Wednesday, October 4

How Do You Use A Bong?

Here’s how to spot, stuff, ignite and hit one of the most iconic pieces of cannabis paraphernalia: the almighty bong.

What makes a bong so special? If we had to pick one thing it would be the unique way the smoke is filtered and cooled through the water – mainly what makes a bong a bong. This is also the reason why bongs are called water pipes. As the smoke moves through water, smoother and more voluminous draws are possible than with a normal pipe. Makes a bong a bong –

What types of bongs are there?

You can find all kinds of bongs that differ not only in their shape, but also in their materials and features. There are bongs that are straight, those with a wider base, and those that look like fancy vases. Bongs can also be made of silicone, acrylic, glass, or ceramic. The simplest ones don’t come with any special features, while some of the more complex ones come with designer touches that make for a better, or at least fancier, smoke.

How does a bong work?

The main function of a bong is to filter and cool smoke. This is especially noticeable when using a clear bong. As soon as the smoke comes into contact with the water, the heavier elements are filtered out – so you don’t have to inhale burnt greens and ash.

When organic substances are burned, tars and other harmful substances such as polycyclic aromatic hydrocarbons (PAHs) are produced and released. You really don’t want them in your lungs.

Unlike tobacco smoke, which is laced with hundreds of man-made chemicals that cannot be easily filtered out, properly grown cannabis is just dry and organic plant matter. Burning this is an effective way to release terrenes and active cannabinoids. However, the associated side effects are hot smoke, as well as unwanted particles and tars.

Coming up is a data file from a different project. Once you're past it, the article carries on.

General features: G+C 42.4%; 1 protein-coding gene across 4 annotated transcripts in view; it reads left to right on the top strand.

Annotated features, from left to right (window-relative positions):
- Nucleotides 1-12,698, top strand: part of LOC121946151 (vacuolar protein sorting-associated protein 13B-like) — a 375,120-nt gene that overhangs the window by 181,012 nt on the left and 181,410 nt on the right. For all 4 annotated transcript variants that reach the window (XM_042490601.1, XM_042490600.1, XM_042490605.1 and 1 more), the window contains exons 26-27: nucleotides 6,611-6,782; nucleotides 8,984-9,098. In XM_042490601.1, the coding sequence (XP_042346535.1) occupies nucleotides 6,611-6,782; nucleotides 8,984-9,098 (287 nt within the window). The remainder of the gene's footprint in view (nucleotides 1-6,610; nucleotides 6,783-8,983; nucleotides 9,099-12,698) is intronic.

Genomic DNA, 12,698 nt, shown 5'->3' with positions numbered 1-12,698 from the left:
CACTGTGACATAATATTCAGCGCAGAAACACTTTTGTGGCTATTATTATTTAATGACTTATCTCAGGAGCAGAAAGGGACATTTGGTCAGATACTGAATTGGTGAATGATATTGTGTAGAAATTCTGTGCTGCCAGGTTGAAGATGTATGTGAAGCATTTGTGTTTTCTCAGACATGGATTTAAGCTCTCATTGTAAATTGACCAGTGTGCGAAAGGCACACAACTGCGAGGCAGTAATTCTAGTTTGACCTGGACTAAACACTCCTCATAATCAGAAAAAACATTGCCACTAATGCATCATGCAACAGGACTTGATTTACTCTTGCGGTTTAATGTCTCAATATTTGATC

A bong works in a similar way to a bubbler or wet scrubber from the lab. These devices are used to remove pollutants and dust from various gases.

When you hit cheap bongs, the negative pressure forces the smoke to travel through the water, finding its way up the stem and into your mouth. There is often a small hole (called the carb hole) in the stem of the bong that allows the collected smoke to be inhaled all at once, releasing the flow of fresh air as soon as you open it. But there are also bongs without this hole – in these specimens the chillum is lifted out in order to supply fresh air.

The desired elements of cannabis, such as cannabinoids and terrenes, are not water soluble and so travel through the bong in the water-cooled smoke, making their way to the lungs for eventual absorption. Only ash, unburned organic particles and tars remain in the water – this also causes the bong water to turn brown and sifty.

The cooling and filtering effects are related to the volume of water and the size of the bubbles formed in it. Some bongs have more than one water chamber, and still other bongs have diffusers that encourage more water bubbles to form. More water bubbles allow the smoke to contact the water over a larger surface area before it reaches the lungs.

Moving on from filtering, basically bongs are used to induce cannabis high in a quick way. When consuming through a bong, the effects come on more quickly and are more pronounced, but they also wear off more quickly than, for example, smoking cannabis through joints.